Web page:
• New “banks”- as PSD2 directive is coming to live soon, there might appear new players on the market who will use the API of banks to deliver their own services. For some of the banks it may mean, that their role will be diminished to backend – their customers will use another interface, where their competitor will be able to serve them other offers and convince them to change their provider.

From the industry point of view it is important to consider as well:

  • New players on the market – banking industry, being very attractive in terms of margins, entices big players from other sectors. In China the company called WeChat offering text and voice messaging works for customers like a bank – they settle their bills through it, pay for shopping etc. In Europe, Facebook has already registered a banking license in Ireland. Google is taking similar actions as well, not to mention Apple.
  • Industries going horizontal – with companies outside banking coming to the sector and shifts in customer needs, boundaries between sectors such as banking, e-commerce, insurances, telecoms etc. start to disappear which leads to the birth of entirely new industry segments, much more complex than current ones. On the Polish market, Alior Bank has already started a partnership with T-Mobile and created a bank (to be) deeply connected to a telecom – T-Mobile Usługi Bankowe.

How to deal with such a change?

Digital disruption becomes a serious topic all over the world, including Poland. To avoid losing market share, banks ought to be a part of the trend. The most effective response to reduce fintech threat, as seen by nearly two thirds of banks, are partnerships with fintech companies (Capgemini and Efna, World Retail Banking Report, 2016).

Some of banks in Poland have already started doing their homework. Alior Bank has created an accelerator Huge Thing, where start-ups have worked for 18 weeks on IOT, augmented reality, cyber security, blockchain, biometrics and artificial intelligence. Alior has also partnered in Startup Path with MasterCard, a similar project for fintechs. Those two companies are also partners in The Heart, which is as they calle themselves “European center for corporate-startup collaboration”. Alior Bank has its own Innovation Lab, they cooperate with Hub:Raum and Business Mixer as well. This is probably the most active bank in Poland when it comes to fintechs, what is understandable, as it is perfectly coherent with their strategy.

Alior Bank Strategy

Source: “Digital Disruptor”: Alior Bank’s Strategy 2017-2020

The second bank that can be perceived as very active in the fintech field is ING. They have organised European Startup Days, have their own ING Innovation Lab as well and do some coding nights focusing on PSD2 changes coming.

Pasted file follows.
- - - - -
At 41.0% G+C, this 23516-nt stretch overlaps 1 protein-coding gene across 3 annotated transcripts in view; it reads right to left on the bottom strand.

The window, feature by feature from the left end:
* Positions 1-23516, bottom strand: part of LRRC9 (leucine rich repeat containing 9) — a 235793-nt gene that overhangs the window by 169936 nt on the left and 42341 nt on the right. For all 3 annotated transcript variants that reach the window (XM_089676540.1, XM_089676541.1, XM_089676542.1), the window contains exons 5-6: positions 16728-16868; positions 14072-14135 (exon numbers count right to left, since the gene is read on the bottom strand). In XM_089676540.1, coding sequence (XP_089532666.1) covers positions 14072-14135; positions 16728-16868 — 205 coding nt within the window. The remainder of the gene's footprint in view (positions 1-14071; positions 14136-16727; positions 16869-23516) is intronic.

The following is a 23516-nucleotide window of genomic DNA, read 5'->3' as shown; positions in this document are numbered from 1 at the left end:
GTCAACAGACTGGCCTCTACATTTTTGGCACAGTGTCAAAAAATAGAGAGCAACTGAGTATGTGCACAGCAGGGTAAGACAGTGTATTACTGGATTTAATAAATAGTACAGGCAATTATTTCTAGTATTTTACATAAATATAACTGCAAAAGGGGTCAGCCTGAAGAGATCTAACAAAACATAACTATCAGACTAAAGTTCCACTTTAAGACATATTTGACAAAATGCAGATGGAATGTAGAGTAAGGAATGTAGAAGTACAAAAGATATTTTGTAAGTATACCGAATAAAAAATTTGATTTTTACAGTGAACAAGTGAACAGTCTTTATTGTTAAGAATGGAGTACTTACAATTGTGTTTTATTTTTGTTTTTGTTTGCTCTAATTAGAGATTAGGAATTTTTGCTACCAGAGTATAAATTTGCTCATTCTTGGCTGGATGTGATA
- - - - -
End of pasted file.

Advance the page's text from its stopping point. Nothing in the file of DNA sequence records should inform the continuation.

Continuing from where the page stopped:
PKO BP, a very traditional bank and one of the first banks in Poland, is also aware of the threats as well as it not only participates in acceleration programmes (such as Let’s Fintech, which was organised by MIT Enterprise Forum Poland, and PKO is one of partners) but also invests in fintechs using its own CVC – they have acquired Zencard.

With the purchase of ZenCard, PKO Bank Polski is an example of use of the potential of financial start-ups and it is not the first time, when it sets a path for the remaining Polish banks. We not only generate advantages of the Capital Group, but also send a clear signal that Polish start-ups are worth supporting. By means of the acquired technology, PKO Bank Polski will strengthen its relations with customer and also provide entrepreneurs with a state of the art tool to benefit from opportunities given to them by developing digitalisation” –said Mr Zbigniew Jagiełło, the President of the Management Board of PKO Bank Polski.

(See the whole press release here – http://media.pkobp.pl/press-office/press-releases/about-bank/pko-bank-polski-invested-in-a-fintech-start-up-and-will-support-polish-smes-in-creation-of-loyalty-programmes/)

Other banks are not as active, but there are some activities they take, as for example Start Up Me program or Bank It Up hackathon by BZ WBK.

To cooperate successfully with fintechs, banks will need to adapt more entrepreneurial approach and evolve their digital banking ecosystem. Meanwhile, banks need to ensure they remain integral in terms of customer relationships and responding to customer needs. Those needs are by now usually better addressed by more agile fintech competition that is capable of preparing a service convenient for a client for a smaller price as operating costs of a start-up are drastically lower.